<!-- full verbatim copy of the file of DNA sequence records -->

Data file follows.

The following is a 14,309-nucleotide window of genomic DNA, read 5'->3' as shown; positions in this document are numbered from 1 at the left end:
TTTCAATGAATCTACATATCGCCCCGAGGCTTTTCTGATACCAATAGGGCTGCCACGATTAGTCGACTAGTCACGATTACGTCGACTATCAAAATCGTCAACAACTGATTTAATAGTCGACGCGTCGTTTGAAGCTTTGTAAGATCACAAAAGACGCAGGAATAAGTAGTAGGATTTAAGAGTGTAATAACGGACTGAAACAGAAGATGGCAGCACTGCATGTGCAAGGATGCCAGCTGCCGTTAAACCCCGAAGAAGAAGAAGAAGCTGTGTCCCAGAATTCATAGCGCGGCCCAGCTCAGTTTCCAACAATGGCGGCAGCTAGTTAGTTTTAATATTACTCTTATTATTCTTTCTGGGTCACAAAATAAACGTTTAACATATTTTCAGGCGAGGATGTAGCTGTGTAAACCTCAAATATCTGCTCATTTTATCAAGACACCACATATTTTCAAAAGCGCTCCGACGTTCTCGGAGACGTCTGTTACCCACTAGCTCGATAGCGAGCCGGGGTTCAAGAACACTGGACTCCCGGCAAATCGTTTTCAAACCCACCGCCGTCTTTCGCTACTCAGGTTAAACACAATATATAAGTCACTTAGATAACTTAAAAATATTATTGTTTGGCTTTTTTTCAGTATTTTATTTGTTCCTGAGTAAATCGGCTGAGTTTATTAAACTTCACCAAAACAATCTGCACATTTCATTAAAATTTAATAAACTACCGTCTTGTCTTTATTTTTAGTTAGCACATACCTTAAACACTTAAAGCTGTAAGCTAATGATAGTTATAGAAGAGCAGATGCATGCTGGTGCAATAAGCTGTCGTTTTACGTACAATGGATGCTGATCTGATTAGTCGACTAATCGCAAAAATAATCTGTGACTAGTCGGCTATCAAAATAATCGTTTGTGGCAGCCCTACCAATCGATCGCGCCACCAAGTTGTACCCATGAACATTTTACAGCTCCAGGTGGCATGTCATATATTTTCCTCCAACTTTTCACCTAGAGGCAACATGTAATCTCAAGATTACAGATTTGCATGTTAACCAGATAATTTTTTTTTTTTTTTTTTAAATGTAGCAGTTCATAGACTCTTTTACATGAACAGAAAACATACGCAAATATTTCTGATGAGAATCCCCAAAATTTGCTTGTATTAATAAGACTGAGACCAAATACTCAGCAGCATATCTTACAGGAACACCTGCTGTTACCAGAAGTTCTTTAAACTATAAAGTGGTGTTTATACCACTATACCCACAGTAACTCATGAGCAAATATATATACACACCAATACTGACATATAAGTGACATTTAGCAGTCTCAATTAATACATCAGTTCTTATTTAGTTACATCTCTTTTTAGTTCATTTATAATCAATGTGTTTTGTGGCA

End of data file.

The following is a 14,309-nucleotide window of genomic DNA, read 5'->3' as shown; positions in this document are numbered from 1 at the left end:
TTTCAATGAATCTACATATCGCCCCGAGGCTTTTCTGATACCAATAGGGCTGCCACGATTAGTCGACTAGTCACGATTACGTCGACTATCAAAATCGTCAACAACTGATTTAATAGTCGACGCGTCGTTTGAAGCTTTGTAAGATCACAAAAGACGCAGGAATAAGTAGTAGGATTTAAGAGTGTAATAACGGACTGAAACAGAAGATGGCAGCACTGCATGTGCAAGGATGCCAGCTGCCGTTAAACCCCGAAGAAGAAGAAGAAGCTGTGTCCCAGAATTCATAGCGCGGCCCAGCTCAGTTTCCAACAATGGCGGCAGCTAGTTAGTTTTAATATTACTCTTATTATTCTTTCTGGGTCACAAAATAAACGTTTAACATATTTTCAGGCGAGGATGTAGCTGTGTAAACCTCAAATATCTGCTCATTTTATCAAGACACCACATATTTTCAAAAGCGCTCCGACGTTCTCGGAGACGTCTGTTACCCACTAGCTCGATAGCGAGCCGGGGTTCAAGAACACTGGACTCCCGGCAAATCGTTTTCAAACCCACCGCCGTCTTTCGCTACTCAGGTTAAACACAATATATAAGTCACTTAGATAACTTAAAAATATTATTGTTTGGCTTTTTTTCAGTATTTTATTTGTTCCTGAGTAAATCGGCTGAGTTTATTAAACTTCACCAAAACAATCTGCACATTTCATTAAAATTTAATAAACTACCGTCTTGTCTTTATTTTTAGTTAGCACATACCTTAAACACTTAAAGCTGTAAGCTAATGATAGTTATAGAAGAGCAGATGCATGCTGGTGCAATAAGCTGTCGTTTTACGTACAATGGATGCTGATCTGATTAGTCGACTAATCGCAAAAATAATCTGTGACTAGTCGGCTATCAAAATAATCGTTTGTGGCAGCCCTACCAATCGATCGCGCCACCAAGTTGTACCCATGAACATTTTACAGCTCCAGGTGGCATGTCATATATTTTCCTCCAACTTTTCACCTAGAGGCAACATGTAATCTCAAGATTACAGATTTGCATGTTAACCAGATAATTTTTTTTTTTTTTTTTTAAATGTAGCAGTTCATAGACTCTTTTACATGAACAGAAAACATACGCAAATATTTCTGATGAGAATCCCCAAAATTTGCTTGTATTAATAAGACTGAGACCAAATACTCAGCAGCATATCTTACAGGAACACCTGCTGTTACCAGAAGTTCTTTAAACTATAAAGTGGTGTTTATACCACTATACCCACAGTAACTCATGAGCAAATATATATACACACCAATACTGACATATAAGTGACATTTAGCAGTCTCAATTAATACATCAGTTCTTATTTAGTTACATCTCTTTTTAGTTCATTTATAATCAATGTGTTTTGTGGCA